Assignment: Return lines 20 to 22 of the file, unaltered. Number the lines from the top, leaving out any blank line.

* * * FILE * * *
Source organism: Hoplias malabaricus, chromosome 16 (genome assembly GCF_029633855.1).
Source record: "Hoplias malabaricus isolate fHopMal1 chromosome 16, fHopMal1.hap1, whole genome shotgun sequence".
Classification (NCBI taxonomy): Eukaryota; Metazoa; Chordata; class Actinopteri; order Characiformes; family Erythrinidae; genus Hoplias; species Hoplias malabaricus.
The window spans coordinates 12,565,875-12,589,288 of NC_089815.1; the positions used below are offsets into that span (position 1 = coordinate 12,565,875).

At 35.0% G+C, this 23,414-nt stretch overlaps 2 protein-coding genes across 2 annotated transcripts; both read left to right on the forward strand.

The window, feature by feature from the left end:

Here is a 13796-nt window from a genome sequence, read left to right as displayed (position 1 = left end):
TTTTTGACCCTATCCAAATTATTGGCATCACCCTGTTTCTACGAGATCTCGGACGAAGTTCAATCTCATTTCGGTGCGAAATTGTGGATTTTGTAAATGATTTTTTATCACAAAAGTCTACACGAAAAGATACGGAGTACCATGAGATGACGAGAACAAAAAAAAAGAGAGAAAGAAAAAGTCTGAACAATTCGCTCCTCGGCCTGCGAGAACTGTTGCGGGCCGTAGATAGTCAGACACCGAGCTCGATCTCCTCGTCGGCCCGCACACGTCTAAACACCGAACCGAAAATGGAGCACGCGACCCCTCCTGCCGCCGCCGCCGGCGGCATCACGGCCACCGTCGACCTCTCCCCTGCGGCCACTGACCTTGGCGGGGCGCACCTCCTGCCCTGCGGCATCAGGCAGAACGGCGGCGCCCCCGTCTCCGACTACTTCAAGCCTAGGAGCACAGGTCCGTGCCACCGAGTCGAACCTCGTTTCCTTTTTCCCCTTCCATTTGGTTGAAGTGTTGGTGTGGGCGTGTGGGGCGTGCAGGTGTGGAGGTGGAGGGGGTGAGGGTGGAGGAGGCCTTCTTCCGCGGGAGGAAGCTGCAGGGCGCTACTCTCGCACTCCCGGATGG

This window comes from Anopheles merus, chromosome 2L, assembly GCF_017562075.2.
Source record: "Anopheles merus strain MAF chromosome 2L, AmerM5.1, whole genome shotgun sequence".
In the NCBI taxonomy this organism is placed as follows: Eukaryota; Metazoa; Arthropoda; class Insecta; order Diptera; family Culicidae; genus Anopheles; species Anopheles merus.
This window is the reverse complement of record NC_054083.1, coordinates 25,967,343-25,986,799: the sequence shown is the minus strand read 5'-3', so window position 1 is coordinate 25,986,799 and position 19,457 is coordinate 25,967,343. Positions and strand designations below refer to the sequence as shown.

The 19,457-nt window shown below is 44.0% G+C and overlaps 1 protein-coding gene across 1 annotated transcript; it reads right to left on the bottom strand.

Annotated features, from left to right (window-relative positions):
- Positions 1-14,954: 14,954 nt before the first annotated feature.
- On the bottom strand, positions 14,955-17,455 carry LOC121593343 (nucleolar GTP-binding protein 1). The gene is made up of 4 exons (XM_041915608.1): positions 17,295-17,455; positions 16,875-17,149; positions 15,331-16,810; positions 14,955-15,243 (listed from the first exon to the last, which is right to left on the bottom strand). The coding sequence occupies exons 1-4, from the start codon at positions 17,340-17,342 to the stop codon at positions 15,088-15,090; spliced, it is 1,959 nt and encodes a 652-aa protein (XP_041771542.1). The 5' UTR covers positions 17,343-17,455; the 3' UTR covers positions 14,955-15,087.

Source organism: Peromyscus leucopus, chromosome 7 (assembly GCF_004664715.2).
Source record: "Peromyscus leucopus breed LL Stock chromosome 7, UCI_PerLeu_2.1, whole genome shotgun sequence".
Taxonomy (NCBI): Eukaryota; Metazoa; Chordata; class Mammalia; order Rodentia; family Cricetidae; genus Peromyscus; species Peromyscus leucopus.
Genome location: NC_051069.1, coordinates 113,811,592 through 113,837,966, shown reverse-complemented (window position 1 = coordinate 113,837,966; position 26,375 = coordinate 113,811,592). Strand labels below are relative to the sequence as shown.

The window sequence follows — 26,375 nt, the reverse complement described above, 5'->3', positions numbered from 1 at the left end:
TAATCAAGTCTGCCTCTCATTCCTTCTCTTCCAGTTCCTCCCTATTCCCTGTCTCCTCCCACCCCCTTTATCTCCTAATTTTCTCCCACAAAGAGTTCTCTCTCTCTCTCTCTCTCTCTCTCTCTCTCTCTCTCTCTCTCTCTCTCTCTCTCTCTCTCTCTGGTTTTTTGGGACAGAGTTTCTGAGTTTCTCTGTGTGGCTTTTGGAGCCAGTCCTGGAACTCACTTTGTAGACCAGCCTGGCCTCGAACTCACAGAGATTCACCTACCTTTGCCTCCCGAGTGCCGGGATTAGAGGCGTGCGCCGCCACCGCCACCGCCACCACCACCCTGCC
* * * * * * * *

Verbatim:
Genome location: NC_051069.1, coordinates 113,811,592 through 113,837,966, shown reverse-complemented (window position 1 = coordinate 113,837,966; position 26,375 = coordinate 113,811,592). Strand labels below are relative to the sequence as shown.

The window sequence follows — 26,375 nt, the reverse complement described above, 5'->3', positions numbered from 1 at the left end:
TAATCAAGTCTGCCTCTCATTCCTTCTCTTCCAGTTCCTCCCTATTCCCTGTCTCCTCCCACCCCCTTTATCTCCTAATTTTCTCCCACAAAGAGTTCTCTCTCTCTCTCTCTCTCTCTCTCTCTCTCTCTCTCTCTCTCTCTCTCTCTCTCTCTCTCTCTGGTTTTTTGGGACAGAGTTTCTGAGTTTCTCTGTGTGGCTTTTGGAGCCAGTCCTGGAACTCACTTTGTAGACCAGCCTGGCCTCGAACTCACAGAGATTCACCTACCTTTGCCTCCCGAGTGCCGGGATTAGAGGCGTGCGCCGCCACCGCCACCGCCACCACCACCCTGCC